It’s no fun waiting for your luggage after a flight, but mobile alerts are helping to improve the experience.
Research by air transport IT specialist SITA has found that passengers are keen to have updates about their baggage sent to their smartphone and, where these are available, satisfaction levels have surged.
SITA’s latest Passenger IT Insights report shows that one in four (26%) passengers in 2018 used their mobile device to receive status updates on their baggage at arrival, up from one in seven (14%) in 2017. A majority of passengers surveyed said they would definitely use mobile notifications providing information on baggage at arrival, and a similar proportion said they would use their mobile to track their bags or to report mishandled baggage.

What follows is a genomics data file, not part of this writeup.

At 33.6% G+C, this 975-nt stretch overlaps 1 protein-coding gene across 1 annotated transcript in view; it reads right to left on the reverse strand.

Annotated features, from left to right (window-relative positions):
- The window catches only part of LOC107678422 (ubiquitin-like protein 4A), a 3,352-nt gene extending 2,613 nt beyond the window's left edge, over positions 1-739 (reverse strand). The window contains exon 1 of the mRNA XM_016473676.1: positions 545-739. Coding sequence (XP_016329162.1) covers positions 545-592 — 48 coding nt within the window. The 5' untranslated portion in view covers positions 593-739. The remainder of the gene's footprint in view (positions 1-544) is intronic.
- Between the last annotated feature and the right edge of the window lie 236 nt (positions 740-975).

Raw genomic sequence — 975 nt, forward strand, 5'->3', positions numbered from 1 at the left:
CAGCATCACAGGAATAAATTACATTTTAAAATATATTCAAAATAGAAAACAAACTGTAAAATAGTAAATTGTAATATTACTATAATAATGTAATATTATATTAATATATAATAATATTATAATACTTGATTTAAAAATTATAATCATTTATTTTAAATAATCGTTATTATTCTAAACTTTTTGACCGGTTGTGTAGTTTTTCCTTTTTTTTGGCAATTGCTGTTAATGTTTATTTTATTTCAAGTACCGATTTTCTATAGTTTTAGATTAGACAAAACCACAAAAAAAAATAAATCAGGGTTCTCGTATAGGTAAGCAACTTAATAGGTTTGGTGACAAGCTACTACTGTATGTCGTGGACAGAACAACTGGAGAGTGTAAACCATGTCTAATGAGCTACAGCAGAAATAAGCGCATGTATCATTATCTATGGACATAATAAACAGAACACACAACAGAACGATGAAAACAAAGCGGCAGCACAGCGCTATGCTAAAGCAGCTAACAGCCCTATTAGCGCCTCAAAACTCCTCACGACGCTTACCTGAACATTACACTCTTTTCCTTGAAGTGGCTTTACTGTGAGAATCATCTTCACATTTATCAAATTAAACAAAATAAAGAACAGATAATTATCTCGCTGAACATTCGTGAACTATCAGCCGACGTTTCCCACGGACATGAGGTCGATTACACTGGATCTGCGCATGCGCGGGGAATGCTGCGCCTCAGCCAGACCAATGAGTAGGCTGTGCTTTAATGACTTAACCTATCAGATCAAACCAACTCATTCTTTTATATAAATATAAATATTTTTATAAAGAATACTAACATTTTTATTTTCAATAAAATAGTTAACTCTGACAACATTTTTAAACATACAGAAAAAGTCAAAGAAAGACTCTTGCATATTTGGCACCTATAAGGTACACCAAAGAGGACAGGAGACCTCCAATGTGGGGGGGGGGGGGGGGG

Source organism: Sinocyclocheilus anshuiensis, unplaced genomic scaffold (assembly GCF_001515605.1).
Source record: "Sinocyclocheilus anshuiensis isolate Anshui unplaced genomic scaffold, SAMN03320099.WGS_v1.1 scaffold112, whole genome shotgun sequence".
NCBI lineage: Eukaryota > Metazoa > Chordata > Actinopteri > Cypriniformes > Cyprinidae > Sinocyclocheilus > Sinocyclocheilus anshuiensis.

Passengers were also asked how happy they were with the process of collecting their luggage at the airport.
Those who used their mobile to receive updates at baggage collection were 8.6% more satisfied than those who relied on traditional voice announcements or flight information screens for information. In fact, those who relied on traditional voice or screen announcements for updates ranked baggage collection as one of the lowest points in their journey while those receiving mobile updates perceived this step as one where they were most satisfied, SITA reported.
Commenting on the findings, Peter Drummond, director of baggage at SITA, said: “Today airports and airlines are increasingly tracking bags at key points across their journey. While this tracking data is primarily used to provide better oversight of baggage and reduce mishandling, many operators are providing some, or all, of this information to passengers as a mobile service. This is being done either through the airline or airport mobile app or other notifications such as SMS.
“As we have seen from the survey, this service has a tremendously positive impact on passengers’ airport experience. It provides a significant positive boost to the way they perceive their travel, while reducing anxiety around baggage.”